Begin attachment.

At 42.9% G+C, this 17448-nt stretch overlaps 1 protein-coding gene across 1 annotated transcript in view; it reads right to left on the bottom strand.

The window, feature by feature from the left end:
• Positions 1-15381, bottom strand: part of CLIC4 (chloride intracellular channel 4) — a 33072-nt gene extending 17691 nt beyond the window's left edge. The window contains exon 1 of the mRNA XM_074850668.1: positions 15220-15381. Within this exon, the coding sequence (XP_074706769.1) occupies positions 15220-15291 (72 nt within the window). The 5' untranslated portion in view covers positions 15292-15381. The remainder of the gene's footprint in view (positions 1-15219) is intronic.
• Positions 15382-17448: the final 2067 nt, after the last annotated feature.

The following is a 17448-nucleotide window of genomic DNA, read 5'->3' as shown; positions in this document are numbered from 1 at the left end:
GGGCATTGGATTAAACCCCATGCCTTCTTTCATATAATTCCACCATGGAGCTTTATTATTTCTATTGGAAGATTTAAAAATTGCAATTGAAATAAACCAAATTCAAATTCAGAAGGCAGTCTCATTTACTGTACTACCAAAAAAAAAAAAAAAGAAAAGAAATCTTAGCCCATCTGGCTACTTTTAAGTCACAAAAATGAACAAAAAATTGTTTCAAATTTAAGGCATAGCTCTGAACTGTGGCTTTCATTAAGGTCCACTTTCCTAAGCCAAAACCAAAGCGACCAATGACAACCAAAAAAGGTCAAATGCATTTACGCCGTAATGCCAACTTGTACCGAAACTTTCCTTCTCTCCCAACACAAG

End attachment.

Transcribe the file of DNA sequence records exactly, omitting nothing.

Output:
At 42.9% G+C, this 17448-nt stretch overlaps 1 protein-coding gene across 1 annotated transcript in view; it reads right to left on the bottom strand.

The window, feature by feature from the left end:
• Positions 1-15381, bottom strand: part of CLIC4 (chloride intracellular channel 4) — a 33072-nt gene extending 17691 nt beyond the window's left edge. The window contains exon 1 of the mRNA XM_074850668.1: positions 15220-15381. Within this exon, the coding sequence (XP_074706769.1) occupies positions 15220-15291 (72 nt within the window). The 5' untranslated portion in view covers positions 15292-15381. The remainder of the gene's footprint in view (positions 1-15219) is intronic.
• Positions 15382-17448: the final 2067 nt, after the last annotated feature.

The following is a 17448-nucleotide window of genomic DNA, read 5'->3' as shown; positions in this document are numbered from 1 at the left end:
GGGCATTGGATTAAACCCCATGCCTTCTTTCATATAATTCCACCATGGAGCTTTATTATTTCTATTGGAAGATTTAAAAATTGCAATTGAAATAAACCAAATTCAAATTCAGAAGGCAGTCTCATTTACTGTACTACCAAAAAAAAAAAAAAAGAAAAGAAATCTTAGCCCATCTGGCTACTTTTAAGTCACAAAAATGAACAAAAAATTGTTTCAAATTTAAGGCATAGCTCTGAACTGTGGCTTTCATTAAGGTCCACTTTCCTAAGCCAAAACCAAAGCGACCAATGACAACCAAAAAAGGTCAAATGCATTTACGCCGTAATGCCAACTTGTACCGAAACTTTCCTTCTCTCCCAACACAAG